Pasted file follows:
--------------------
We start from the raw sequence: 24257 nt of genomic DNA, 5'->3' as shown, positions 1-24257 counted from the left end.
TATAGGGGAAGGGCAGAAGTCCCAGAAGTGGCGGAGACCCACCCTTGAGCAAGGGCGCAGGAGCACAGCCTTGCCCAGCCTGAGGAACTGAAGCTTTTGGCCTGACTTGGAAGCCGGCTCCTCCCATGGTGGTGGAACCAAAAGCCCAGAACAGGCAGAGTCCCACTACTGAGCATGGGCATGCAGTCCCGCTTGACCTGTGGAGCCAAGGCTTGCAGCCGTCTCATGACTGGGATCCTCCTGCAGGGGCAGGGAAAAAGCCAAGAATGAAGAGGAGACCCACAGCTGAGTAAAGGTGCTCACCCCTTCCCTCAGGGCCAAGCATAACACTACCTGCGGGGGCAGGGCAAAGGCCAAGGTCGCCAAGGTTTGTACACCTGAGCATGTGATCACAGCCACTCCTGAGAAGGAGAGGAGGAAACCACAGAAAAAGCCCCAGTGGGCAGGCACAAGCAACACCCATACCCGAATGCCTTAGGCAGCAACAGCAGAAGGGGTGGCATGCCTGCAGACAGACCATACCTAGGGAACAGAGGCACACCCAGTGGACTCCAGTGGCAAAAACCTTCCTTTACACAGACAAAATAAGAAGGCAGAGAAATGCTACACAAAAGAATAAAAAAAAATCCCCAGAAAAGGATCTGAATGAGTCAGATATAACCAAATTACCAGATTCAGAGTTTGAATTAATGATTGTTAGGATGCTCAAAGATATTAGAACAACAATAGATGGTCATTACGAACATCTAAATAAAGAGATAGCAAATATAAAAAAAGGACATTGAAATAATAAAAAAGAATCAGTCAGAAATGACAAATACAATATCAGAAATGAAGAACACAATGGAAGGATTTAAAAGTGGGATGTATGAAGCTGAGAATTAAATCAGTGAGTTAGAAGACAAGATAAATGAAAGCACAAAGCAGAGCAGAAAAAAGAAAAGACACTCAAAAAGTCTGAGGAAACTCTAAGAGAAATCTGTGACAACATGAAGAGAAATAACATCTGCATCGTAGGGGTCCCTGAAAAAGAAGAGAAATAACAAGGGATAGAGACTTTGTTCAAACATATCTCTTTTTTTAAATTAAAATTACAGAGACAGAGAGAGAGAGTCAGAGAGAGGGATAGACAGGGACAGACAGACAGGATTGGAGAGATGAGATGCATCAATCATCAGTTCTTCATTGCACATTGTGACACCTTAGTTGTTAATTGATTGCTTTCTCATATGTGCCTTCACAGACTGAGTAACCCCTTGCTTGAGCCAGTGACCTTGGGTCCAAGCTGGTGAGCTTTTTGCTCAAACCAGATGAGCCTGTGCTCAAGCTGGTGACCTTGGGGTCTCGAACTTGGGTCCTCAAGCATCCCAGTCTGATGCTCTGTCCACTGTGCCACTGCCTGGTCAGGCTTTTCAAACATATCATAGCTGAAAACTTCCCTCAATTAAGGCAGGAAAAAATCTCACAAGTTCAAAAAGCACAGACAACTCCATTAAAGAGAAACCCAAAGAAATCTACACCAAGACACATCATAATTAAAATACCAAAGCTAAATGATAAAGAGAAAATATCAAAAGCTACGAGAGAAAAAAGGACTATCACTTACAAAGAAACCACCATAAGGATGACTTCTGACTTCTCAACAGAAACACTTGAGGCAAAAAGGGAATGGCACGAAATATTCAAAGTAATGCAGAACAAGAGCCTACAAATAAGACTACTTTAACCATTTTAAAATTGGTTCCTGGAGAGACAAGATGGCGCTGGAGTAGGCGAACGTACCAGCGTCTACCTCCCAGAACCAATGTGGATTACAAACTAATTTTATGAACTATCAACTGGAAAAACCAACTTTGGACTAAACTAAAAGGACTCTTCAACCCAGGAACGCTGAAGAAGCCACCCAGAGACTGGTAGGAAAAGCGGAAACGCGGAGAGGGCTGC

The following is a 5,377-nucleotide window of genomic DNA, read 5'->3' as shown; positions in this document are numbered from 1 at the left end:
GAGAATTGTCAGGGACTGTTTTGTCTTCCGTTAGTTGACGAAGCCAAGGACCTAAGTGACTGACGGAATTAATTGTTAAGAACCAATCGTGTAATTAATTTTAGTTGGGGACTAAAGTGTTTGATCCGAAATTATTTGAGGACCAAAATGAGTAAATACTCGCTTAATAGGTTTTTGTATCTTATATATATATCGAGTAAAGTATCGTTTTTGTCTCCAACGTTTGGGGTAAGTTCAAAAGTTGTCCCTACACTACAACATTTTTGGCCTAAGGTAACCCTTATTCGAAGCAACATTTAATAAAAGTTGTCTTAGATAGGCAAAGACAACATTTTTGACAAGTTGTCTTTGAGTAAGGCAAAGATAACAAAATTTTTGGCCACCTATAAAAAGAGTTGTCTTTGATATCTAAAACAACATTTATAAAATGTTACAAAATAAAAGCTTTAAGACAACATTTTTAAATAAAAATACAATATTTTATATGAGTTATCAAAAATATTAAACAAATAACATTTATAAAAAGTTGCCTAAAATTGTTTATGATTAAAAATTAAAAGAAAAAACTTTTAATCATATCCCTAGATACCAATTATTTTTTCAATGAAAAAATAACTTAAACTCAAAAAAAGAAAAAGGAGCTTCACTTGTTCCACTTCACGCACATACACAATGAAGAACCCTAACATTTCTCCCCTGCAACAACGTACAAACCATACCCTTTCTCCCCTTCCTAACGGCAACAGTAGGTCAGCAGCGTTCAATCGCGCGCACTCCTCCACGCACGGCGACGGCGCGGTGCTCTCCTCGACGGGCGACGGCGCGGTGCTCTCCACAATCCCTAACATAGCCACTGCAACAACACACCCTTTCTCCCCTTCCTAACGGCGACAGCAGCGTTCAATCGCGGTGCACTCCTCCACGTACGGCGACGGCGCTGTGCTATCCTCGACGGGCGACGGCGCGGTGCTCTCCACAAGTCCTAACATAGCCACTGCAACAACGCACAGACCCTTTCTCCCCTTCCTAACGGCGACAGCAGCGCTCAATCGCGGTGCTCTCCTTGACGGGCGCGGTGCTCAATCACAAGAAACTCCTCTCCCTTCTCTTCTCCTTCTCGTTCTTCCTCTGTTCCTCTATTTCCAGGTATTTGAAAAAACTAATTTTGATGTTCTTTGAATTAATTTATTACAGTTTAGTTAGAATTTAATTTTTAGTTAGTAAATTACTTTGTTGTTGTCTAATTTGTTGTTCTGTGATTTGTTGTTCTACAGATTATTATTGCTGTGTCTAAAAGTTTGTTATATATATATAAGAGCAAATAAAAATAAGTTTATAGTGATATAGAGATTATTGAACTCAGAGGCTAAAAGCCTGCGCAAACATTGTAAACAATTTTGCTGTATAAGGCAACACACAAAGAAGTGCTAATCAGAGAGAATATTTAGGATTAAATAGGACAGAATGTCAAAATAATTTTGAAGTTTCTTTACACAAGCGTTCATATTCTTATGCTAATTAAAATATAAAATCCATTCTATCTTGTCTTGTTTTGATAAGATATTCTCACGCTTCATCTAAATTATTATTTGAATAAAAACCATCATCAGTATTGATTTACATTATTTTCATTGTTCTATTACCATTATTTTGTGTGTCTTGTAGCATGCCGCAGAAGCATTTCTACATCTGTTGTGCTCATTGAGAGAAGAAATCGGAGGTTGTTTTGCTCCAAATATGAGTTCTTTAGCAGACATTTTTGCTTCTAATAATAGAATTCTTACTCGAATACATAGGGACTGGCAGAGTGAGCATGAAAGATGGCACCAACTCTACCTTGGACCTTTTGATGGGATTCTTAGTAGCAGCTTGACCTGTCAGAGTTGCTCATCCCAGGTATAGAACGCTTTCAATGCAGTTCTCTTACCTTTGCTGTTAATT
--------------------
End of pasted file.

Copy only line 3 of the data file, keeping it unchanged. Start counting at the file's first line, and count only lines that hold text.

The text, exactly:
The following is a 5,377-nucleotide window of genomic DNA, read 5'->3' as shown; positions in this document are numbered from 1 at the left end: